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Fifty years ago, they were screwed-up kids sent to the Florida School for Boys to be straightened out. But now they are screwed-up men, scarred by the whippings they endured. Read the story and see a video and portrait gallery.
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Honesty is Bus'policy on the air
By SHARON GINN
Published September 1, 2006
It's one of the intractable truths in broadcasting: The ex-coaches and players who end up as the best analysts are the ones who, once they step behind the mike or into the booth, understand that their main - perhaps only - allegiance is to the viewers.
With that in mind, NBC might have unearthed a gem in Jerome Bettis, who within months after his retirement from the Super Bowl-winning Pittsburgh Steelers already seems supremely comfortable talking publicly about the people he once worked with.
During his official debut with the network two weeks ago at the Cincinnati-Washington preseason game, Bettis more or less threw his ex-coach under the Bus, saying on air that he thinks "this is the last year" for Bill Cowher. "I talked to him after the season was over and I really think he was really a different coach, a different guy," Bettis said.
Cowher denied that Bettis had inside information, said he hadn't talked much to his former running back in months and shrugged off any questions about his future with the Steelers. Bettis was unapologetic, saying it was merely his "opinion" and one he was not going to back off from.
Odds are that was just a preview of what viewers can expect from Bettis, who retired as the No. 5 NFL career rusher and will sit alongside broadcasting luminaries Bob Costas and Cris Collinsworth as an analyst for NBC's Sunday night pregame studio show, Football Night in America. And no, he does not seem intimidated.
"It won't be difficult at all," Bettis said when he was hired by the network. "The nature of this business is to call it as you see it. If you look at my track record in Pittsburgh, I've always told the truth. Honesty is the best policy."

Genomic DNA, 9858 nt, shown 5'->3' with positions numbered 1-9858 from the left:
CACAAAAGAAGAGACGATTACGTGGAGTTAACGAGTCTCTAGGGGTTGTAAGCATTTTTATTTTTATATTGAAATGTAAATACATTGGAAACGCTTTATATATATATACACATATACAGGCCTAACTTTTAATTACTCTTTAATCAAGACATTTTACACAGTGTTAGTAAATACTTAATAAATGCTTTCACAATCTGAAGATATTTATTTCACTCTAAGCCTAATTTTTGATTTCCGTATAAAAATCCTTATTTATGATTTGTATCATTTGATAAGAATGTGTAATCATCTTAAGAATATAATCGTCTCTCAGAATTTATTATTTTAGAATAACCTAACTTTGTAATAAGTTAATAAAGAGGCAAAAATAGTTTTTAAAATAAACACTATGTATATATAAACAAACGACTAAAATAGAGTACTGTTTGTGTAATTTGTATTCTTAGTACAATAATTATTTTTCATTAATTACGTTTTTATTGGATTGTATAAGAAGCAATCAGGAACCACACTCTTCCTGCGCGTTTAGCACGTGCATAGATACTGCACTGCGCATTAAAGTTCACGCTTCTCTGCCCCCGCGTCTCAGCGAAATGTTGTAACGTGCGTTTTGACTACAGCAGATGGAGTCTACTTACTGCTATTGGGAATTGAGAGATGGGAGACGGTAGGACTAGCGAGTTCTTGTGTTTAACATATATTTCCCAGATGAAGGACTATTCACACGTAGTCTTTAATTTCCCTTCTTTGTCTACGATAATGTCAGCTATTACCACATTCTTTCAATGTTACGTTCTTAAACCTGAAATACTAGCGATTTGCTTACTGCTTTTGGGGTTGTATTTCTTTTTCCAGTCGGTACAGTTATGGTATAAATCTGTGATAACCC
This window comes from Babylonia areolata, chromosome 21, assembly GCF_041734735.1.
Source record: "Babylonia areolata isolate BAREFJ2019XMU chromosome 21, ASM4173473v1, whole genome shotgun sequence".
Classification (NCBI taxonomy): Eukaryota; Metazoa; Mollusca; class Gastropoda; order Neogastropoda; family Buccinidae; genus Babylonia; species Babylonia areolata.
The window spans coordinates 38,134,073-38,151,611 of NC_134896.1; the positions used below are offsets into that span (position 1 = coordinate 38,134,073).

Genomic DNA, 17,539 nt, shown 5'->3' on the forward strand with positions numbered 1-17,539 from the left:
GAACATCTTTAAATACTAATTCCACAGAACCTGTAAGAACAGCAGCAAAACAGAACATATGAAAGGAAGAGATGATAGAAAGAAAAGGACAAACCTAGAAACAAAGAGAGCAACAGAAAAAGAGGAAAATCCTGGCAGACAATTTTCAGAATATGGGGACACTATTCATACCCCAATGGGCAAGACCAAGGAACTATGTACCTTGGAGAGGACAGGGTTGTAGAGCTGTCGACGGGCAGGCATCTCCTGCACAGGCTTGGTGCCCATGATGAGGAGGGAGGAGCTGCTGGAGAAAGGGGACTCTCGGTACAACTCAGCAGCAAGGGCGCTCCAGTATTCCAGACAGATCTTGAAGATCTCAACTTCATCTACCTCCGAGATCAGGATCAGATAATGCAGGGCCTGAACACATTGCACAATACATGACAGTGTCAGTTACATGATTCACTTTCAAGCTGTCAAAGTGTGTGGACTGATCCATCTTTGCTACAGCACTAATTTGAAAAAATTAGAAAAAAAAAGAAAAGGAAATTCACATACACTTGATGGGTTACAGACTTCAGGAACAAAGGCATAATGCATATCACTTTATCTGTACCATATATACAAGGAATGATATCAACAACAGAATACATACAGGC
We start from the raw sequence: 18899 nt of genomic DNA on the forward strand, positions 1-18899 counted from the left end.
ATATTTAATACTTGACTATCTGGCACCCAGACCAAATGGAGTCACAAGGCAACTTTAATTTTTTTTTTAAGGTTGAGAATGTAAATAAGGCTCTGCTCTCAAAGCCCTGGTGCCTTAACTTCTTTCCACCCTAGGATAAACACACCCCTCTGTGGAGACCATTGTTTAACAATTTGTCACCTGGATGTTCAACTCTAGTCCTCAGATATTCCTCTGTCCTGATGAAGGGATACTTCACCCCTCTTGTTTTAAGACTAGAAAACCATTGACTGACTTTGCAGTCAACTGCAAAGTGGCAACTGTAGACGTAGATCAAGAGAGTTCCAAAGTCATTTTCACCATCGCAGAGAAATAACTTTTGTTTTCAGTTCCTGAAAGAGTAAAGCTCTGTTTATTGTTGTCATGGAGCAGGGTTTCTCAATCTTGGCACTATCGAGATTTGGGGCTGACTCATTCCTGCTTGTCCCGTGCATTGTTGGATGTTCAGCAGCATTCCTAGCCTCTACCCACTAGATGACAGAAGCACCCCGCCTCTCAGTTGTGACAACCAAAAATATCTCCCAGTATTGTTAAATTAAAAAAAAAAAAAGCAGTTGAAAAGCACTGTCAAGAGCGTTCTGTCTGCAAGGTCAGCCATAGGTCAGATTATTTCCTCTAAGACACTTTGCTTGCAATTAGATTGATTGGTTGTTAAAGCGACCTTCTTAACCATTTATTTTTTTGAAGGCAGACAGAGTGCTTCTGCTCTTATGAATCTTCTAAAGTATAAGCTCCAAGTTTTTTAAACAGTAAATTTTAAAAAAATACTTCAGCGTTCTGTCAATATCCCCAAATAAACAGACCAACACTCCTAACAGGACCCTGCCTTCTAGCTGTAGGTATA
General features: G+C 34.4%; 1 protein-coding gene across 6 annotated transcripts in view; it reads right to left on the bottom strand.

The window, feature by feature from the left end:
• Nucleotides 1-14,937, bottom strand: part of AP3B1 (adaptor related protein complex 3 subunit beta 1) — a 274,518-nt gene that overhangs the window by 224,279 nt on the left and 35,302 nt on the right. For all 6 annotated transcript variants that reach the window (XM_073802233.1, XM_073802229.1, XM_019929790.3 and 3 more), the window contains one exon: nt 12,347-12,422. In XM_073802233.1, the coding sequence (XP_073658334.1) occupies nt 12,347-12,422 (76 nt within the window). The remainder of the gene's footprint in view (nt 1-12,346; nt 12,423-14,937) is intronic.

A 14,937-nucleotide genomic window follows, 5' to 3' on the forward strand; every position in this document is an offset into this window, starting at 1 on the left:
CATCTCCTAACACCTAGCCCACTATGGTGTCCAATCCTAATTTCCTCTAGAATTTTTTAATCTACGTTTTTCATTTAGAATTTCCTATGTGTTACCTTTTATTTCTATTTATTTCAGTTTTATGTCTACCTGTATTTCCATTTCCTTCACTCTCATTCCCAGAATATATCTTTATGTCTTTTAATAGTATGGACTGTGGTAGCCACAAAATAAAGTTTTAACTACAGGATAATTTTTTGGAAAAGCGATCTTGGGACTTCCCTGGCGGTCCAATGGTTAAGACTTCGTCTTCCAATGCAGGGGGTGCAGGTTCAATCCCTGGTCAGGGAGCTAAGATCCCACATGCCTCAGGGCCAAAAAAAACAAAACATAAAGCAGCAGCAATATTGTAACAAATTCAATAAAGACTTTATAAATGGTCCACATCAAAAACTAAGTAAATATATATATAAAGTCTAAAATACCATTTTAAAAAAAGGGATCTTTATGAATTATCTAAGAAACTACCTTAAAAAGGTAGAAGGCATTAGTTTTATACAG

Here's how Bettis called it in a teleconference Thursday with Collins-worth, who appeared rather amused by his new colleague:
On the Steelers and how they will fare without him: "You've got a lot of guys that are comfortable in that (leadership) role, so (that) I don't think is going to be an issue. Maybe a bigger issue is who is going to replace the Bus, and that's what they're in the process of trying to figure out."
On the Dolphins, picked by Sports Illustrated to reach the Super Bowl: "I don't see Miami in the Super Bowl. I think they fall apart late in the season with the age and injuries. . . . I see them as a possible playoff team. . . . but with (Daunte) Culpepper and his (knee) injury, I think it's, 'Can he withstand 16 weeks?' "
On whether Cowher might be mad at him: "I don't think I'm in the doghouse. (I said) what I believe. It's a different relationship from a player-coach relationship. . . . We talked about it and he told me what he felt about it and I told him what I felt about it, so I don't think it's an issue. (Laughs.) If I was a player still, it'd be an issue."
Bettis will be on hand Thursday for NBC's first regular-season NFL broadcast in more than eight years, as the Steelers host Miami. On Sept. 10, he joins Costas, Collinsworth and Sterling Sharpe in the studio for the pregame show before Indianapolis faces the New York Giants in the battle of the Manning brothers.
Sometime in the fall, he will take time to appear in a guest spot on NBC's comedy, The Office. After such an intriguing start, it seems a safe bet that is the closest Bettis will ever get to a 9-to-5 job.